Another important task ahead for HHS—and for everyone in healthcare—is the Health Care Industry Cybersecurity Task Force report’s imperative to “increase health care industry readiness through improved cybersecurity awareness and education.” EHRA seconds this imperative, but would add that improving privacy/HIPAA awareness education is equally important. We support the development and dissemination of cybersecurity and privacy education and awareness programs at all levels and especially a focus on rural, small, and medium-sized providers.  We’ll share data protection best practices for healthcare organizations in a future blog post.

HHS has an important role in ensuring that America’s healthcare industry is aware of and implementing best practices for cybersecurity and privacy.  This national priority deserves two experts leading the department’s efforts.

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1 Comment

  1. I generally agree. But if HHS does more in cybersecurity, don’t put the HHS CISO in charge of healthcare sector cybersecurity: they already have a full-time job securing HHS internal systems under the Federal Information Security Management Act (FISMA).

    With the passage of the Cybersecurity Act of 2015, Congress took an important first step in creating processes and resources to assist all critical infrastructure sectors in identifying and defending against cyber threats. For many of these critical infrastructure sectors, the Department of Homeland Security (DHS) is the lead coordinating agency. However, in other sectors, a sector-specific agency (SSA) has the lead in cyber coordination while DHS plays a supporting role. Examples of this structure include the Treasury Department for the financial sector, the Department of Energy for the energy sector, the Environmental Protection Agency for the water sector, and the Department of Health and Human Services for the healthcare sector. Since before the law was passed, and continuing today, each of the critical infrastructure sectors are at different levels of maturity in combatting cyber threats as various private entities within each sector have chosen to invest in cybersecurity as a business imperative to their success. The financial services sector has long been the gold standard in cybersecurity coordination as many private companies have invested in cybersecurity protections and sharing mechanisms based on how interconnected financial transactions are and the economic consequences at stake if there is a major breach. As the SSA for the healthcare sector, it was natural for HHS to rely on a place where the HHS workforce had cybersecurity expertise – the Chief Information Security Officer (CISO). However, is that the right answer long-term? I don’t believe so.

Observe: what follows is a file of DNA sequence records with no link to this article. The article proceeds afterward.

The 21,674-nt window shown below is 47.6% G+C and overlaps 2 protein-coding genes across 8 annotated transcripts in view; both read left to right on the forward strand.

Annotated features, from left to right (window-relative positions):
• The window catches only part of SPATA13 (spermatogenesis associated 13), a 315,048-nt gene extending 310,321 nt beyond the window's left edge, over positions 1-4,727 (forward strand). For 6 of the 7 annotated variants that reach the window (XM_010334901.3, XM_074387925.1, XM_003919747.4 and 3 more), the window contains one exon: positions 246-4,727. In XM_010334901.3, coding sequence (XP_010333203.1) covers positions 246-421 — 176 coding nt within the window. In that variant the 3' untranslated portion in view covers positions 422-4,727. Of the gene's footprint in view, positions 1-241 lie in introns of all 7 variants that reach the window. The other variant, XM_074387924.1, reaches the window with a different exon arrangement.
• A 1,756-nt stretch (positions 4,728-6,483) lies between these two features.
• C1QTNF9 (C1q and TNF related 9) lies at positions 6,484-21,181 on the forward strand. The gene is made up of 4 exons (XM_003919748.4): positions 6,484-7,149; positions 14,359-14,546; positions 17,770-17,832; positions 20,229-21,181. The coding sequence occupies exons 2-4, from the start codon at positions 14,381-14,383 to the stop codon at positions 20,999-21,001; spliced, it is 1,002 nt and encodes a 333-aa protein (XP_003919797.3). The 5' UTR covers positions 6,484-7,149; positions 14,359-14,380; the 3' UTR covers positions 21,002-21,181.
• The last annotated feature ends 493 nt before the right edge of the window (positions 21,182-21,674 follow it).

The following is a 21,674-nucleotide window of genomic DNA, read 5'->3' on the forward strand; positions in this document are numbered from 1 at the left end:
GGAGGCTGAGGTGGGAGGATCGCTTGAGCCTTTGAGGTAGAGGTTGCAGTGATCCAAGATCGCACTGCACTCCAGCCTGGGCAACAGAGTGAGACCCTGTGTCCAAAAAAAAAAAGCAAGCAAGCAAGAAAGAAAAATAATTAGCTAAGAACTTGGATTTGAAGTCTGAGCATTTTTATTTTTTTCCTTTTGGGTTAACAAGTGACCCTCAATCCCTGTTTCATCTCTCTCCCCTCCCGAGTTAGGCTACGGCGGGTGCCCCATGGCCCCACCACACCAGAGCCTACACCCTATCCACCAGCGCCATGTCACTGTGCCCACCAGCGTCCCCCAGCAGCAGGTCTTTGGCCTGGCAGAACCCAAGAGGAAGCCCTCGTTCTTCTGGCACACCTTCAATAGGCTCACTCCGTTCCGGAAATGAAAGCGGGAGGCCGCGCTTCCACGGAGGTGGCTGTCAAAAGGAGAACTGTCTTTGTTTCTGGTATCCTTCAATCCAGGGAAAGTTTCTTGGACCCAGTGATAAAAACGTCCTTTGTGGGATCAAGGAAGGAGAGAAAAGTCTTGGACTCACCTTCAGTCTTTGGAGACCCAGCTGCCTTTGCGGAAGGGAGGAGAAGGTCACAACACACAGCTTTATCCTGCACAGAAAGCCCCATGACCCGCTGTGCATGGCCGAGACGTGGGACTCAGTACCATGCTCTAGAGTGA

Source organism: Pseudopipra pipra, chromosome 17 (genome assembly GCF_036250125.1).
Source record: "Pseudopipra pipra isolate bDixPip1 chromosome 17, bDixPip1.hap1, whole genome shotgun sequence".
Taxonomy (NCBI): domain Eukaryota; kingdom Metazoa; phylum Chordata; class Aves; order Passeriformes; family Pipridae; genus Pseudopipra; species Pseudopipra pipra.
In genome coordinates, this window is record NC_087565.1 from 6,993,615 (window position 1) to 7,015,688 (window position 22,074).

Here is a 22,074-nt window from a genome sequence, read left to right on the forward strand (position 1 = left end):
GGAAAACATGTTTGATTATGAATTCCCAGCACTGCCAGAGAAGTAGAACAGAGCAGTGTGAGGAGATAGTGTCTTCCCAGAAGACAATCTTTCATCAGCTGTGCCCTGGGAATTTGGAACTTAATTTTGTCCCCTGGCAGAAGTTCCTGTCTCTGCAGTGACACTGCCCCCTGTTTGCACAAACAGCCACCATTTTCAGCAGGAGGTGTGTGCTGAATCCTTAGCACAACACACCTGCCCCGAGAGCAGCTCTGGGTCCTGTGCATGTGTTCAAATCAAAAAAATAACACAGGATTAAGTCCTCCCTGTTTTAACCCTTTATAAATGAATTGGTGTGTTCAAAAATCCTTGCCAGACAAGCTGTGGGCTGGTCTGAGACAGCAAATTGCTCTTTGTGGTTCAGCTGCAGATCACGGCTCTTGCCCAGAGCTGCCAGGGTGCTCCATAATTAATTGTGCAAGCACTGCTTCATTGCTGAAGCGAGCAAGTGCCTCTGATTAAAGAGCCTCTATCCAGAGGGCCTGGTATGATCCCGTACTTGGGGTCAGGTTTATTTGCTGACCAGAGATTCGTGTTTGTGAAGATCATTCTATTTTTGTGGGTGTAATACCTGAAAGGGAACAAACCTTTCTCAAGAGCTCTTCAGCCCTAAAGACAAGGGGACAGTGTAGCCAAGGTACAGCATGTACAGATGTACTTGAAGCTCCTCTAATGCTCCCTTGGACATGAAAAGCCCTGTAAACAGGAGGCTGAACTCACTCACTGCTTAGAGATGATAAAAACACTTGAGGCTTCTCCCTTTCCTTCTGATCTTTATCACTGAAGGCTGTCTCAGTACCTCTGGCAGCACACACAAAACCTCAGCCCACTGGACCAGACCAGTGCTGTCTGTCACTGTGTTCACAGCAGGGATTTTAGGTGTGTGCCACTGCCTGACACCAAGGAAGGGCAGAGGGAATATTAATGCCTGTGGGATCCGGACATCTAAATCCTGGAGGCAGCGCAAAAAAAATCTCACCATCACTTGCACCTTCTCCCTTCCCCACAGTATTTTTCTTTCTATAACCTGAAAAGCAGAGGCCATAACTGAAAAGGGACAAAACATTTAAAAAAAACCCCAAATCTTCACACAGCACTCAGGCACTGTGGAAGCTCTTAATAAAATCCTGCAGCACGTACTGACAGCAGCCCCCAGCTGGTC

Other sector specific agencies have given broader sector cybersecurity to another entity within their Department, not to the CISO. These sectors have government coordinating councils and sector-specific coordinating councils as governance structures supporting them. For instance, the CISO at DHS has FISMA responsibility for DHS networks, but is not responsible for securing government systems government-wide. Another office (NPPD) within DHS has that role, with various governance structures supporting them. In February 2018, U.S. Secretary of Energy Rick Perry announced the establishment of a new Office of Cybersecurity, Energy Security, and Emergency Response (CESER) at the U.S. Department of Energy (DOE) to bolster DOE’s efforts in energy sector cybersecurity. HHS should look to these other SSAs as a model to follow.